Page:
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Assumptions About Documentaries And An Analysis Of The Catfish

2010 words - 9 pages

Assumption about documentaries being true, educational only, no imagination needed aren’t correct . There are several documentaries we watched in class that show that documentaries don’t all fall under the same assumptions. A common assumption about documentaries is that there is no imagination needed. “ In a time when the major media recycle the same stories on the same subjects over and over, when they risk little in formal innovation, when they remain beholden to powerful sponsors with their own political agendas and restrictive demands, it is the independent documentary film that has brought a fresh eye to the events of the world and told stories, with verve and imagination, that ...view middle of the document...

” Instead, they “play” or present themselves. They draw on prior experience and habits to be themselves in the face of a camera.” (Nichols,8) Almost every documentary we watched that include people could fit this because the people in it those films are all giving a performance. Even though they are real people we weren’t really seeing who they are.
A documentary film is not made up; it shows what really happens in real life; shows things as they are naturally are. This statement is not completely true. “The story a documentary tells stems from the historical world but it is still told from the filmmaker’s perspective and in the filmmaker’s voice. This is a matter of degree, not a black-and-white division.” (Nichols, 12) “In these cases the stories told speak about the actual events directly, not allegorically, and the film adheres to the known historical facts. Social actors, people, present themselves in fluid, negotiated, revealing ways.” (Nichols,12) According to Nichols documentaries are true events but the filmmaker shapes what we see into what they want us to see. We are getting the perspective of the directors. An example of movie watched in class was Nanook of the North, even though the people were real, some of the scenes seemed staged. The director wants us to see Nanook and his people behind on technology and still living in the past. There is the scene were one of them is biting a disc, it seems the director is trying to make us believe these people are way behind and primitive. Another scene that helps prove that not everything caught on camera happens naturally is when Nanook sees all the other eskimos going into the water to fish. The director uses several different camera angles to capture a “natural” event.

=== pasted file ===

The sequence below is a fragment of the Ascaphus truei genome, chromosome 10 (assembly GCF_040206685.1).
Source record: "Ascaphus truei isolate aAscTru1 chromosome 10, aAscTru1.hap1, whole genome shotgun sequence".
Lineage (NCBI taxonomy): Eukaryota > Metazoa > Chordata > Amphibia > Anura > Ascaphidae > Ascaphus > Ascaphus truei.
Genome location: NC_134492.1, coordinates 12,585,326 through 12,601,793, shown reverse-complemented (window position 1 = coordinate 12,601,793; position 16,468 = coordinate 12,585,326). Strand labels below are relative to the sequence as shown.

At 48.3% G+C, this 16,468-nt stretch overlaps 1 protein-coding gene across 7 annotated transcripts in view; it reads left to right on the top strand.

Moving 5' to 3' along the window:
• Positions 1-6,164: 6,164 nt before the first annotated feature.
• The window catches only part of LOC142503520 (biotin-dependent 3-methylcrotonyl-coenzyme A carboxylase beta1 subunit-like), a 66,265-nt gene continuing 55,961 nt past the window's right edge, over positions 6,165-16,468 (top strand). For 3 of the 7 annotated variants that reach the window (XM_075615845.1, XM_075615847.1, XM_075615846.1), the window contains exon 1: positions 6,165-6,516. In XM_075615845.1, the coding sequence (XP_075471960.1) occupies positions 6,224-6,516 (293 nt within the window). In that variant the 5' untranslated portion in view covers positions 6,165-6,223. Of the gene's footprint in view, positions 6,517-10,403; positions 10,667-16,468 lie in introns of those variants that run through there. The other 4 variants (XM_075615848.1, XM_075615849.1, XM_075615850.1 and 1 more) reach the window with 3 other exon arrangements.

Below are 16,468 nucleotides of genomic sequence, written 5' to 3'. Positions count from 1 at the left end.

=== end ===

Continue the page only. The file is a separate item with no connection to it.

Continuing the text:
Another convention about documentaries is that documentaries are used to inform and educate. Even though they are not all are meant to do that. In class we watched documentaries that were meant to inform us such as Listen to Britain. Documentaries aren’t only about providing information and educating it also wants to arise a social consciousness. “Documentary not only activates our aesthetic awareness (unlike a strictly informational or training film), it also activates our social consciousness.” (Nichols,104) Not all documentaries are educational some want to build consciousness. Sicko comes to mind because it isn’t only strictly informational but it wanted the audience to become aware of this problem. The documentary wanted to arouse our interest and make us go out to fix the problem. A scene that would capture our attention about the issue is when the elder couple is forced to move in with their daughter because of the health care issue. Bully is a film that informs us about a problem but do more than just inform us they are trying make the audience aware of the problems that different societies and communities face on a day-to-day basis. These films aren’t only educational but they also evoke human emotion to make us...

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